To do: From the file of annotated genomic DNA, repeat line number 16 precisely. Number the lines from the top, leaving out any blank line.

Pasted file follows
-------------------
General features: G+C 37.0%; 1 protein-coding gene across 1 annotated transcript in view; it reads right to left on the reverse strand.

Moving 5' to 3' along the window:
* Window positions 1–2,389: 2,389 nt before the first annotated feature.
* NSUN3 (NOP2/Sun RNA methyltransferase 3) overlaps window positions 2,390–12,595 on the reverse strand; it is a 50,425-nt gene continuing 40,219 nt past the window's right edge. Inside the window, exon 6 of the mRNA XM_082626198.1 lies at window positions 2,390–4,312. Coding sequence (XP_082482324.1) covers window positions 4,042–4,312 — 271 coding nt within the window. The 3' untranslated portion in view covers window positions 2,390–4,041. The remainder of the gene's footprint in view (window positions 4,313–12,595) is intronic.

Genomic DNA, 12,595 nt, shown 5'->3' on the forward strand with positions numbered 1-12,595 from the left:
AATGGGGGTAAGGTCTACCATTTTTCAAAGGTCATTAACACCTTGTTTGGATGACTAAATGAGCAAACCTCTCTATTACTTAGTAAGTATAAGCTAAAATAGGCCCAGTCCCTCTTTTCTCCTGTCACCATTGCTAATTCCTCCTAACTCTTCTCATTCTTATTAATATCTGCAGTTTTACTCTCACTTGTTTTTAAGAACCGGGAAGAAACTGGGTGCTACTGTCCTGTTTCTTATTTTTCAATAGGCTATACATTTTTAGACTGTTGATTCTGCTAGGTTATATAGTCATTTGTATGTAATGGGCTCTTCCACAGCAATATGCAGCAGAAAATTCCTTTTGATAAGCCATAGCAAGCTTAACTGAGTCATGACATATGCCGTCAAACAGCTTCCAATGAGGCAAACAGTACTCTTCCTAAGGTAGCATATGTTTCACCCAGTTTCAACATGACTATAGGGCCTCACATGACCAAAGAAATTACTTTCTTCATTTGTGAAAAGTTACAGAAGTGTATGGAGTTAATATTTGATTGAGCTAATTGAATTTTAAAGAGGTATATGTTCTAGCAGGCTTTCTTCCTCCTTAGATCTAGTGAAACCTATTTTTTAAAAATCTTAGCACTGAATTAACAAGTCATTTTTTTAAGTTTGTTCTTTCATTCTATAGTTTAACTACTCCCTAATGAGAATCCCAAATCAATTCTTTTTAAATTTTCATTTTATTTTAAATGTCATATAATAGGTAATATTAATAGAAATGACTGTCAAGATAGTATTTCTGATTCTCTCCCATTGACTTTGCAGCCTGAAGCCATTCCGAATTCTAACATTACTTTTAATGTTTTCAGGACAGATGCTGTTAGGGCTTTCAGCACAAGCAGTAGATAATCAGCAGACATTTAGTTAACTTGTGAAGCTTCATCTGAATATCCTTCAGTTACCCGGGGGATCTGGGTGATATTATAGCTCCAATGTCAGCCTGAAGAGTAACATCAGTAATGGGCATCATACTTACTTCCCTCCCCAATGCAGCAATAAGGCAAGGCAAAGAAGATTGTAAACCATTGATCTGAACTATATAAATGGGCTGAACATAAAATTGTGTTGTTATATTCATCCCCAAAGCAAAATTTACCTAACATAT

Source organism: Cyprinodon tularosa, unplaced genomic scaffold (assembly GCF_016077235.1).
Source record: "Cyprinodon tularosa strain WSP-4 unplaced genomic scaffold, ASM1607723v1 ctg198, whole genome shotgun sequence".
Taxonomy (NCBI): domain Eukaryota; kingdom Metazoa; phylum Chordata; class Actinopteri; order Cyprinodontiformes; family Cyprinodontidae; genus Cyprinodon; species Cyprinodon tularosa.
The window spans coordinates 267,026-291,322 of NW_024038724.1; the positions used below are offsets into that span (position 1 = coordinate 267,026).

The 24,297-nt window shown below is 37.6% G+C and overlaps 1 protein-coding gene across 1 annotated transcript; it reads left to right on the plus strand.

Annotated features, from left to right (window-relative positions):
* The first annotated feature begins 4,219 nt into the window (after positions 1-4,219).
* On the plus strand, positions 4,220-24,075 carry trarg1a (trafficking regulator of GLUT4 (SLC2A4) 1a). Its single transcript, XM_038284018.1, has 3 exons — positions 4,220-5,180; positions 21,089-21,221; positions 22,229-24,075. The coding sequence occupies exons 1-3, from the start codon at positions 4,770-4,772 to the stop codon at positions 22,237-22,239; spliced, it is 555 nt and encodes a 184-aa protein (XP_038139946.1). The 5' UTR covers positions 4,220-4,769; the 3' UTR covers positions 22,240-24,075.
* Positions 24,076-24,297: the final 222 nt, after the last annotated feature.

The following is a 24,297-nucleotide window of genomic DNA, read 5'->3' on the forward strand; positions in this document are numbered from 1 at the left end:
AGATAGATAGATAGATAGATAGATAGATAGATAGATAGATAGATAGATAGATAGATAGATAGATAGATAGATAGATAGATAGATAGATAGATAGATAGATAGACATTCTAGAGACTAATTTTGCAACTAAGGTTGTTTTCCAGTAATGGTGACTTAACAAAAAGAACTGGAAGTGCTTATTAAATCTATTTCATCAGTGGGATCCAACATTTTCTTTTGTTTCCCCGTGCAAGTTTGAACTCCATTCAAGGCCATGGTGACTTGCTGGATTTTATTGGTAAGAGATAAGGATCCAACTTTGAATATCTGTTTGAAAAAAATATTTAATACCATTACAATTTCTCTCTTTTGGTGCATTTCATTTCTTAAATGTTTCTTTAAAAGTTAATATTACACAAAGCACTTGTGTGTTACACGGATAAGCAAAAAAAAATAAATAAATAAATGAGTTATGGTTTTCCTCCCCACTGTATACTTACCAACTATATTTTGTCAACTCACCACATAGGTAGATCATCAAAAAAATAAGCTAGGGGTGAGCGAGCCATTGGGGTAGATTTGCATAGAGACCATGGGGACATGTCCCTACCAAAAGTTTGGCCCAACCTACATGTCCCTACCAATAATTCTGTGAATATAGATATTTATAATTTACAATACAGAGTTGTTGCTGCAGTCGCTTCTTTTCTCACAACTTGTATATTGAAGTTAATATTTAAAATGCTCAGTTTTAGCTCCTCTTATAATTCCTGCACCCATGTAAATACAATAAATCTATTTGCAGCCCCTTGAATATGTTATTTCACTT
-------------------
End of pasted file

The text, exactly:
The following is a 24,297-nucleotide window of genomic DNA, read 5'->3' on the forward strand; positions in this document are numbered from 1 at the left end: